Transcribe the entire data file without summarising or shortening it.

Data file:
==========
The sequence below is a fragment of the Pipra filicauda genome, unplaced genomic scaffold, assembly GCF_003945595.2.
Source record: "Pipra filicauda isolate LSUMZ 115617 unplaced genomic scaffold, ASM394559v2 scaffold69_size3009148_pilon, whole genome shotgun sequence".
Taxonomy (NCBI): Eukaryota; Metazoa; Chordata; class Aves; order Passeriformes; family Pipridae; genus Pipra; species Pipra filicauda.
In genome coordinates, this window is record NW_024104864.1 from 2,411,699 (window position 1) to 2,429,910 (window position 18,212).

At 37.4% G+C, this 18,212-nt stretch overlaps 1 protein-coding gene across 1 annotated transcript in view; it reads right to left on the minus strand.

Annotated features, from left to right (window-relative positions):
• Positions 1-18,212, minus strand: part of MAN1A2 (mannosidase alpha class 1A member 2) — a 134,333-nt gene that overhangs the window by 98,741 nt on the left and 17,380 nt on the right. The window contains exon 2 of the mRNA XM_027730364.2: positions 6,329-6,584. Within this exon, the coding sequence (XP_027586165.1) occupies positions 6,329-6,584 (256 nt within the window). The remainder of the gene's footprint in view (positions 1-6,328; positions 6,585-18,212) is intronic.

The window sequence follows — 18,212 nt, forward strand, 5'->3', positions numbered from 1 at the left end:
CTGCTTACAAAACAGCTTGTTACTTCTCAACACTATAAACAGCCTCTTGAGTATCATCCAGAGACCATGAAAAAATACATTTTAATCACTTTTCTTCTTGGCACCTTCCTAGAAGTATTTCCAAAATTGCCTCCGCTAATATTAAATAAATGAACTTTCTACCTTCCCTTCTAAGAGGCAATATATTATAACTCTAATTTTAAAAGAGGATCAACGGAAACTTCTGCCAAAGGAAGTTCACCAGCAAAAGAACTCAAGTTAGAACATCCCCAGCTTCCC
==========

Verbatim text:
The sequence below is a fragment of the Pipra filicauda genome, unplaced genomic scaffold, assembly GCF_003945595.2.
Source record: "Pipra filicauda isolate LSUMZ 115617 unplaced genomic scaffold, ASM394559v2 scaffold69_size3009148_pilon, whole genome shotgun sequence".
Taxonomy (NCBI): Eukaryota; Metazoa; Chordata; class Aves; order Passeriformes; family Pipridae; genus Pipra; species Pipra filicauda.
In genome coordinates, this window is record NW_024104864.1 from 2,411,699 (window position 1) to 2,429,910 (window position 18,212).

At 37.4% G+C, this 18,212-nt stretch overlaps 1 protein-coding gene across 1 annotated transcript in view; it reads right to left on the minus strand.

Annotated features, from left to right (window-relative positions):
• Positions 1-18,212, minus strand: part of MAN1A2 (mannosidase alpha class 1A member 2) — a 134,333-nt gene that overhangs the window by 98,741 nt on the left and 17,380 nt on the right. The window contains exon 2 of the mRNA XM_027730364.2: positions 6,329-6,584. Within this exon, the coding sequence (XP_027586165.1) occupies positions 6,329-6,584 (256 nt within the window). The remainder of the gene's footprint in view (positions 1-6,328; positions 6,585-18,212) is intronic.

The window sequence follows — 18,212 nt, forward strand, 5'->3', positions numbered from 1 at the left end:
CTGCTTACAAAACAGCTTGTTACTTCTCAACACTATAAACAGCCTCTTGAGTATCATCCAGAGACCATGAAAAAATACATTTTAATCACTTTTCTTCTTGGCACCTTCCTAGAAGTATTTCCAAAATTGCCTCCGCTAATATTAAATAAATGAACTTTCTACCTTCCCTTCTAAGAGGCAATATATTATAACTCTAATTTTAAAAGAGGATCAACGGAAACTTCTGCCAAAGGAAGTTCACCAGCAAAAGAACTCAAGTTAGAACATCCCCAGCTTCCC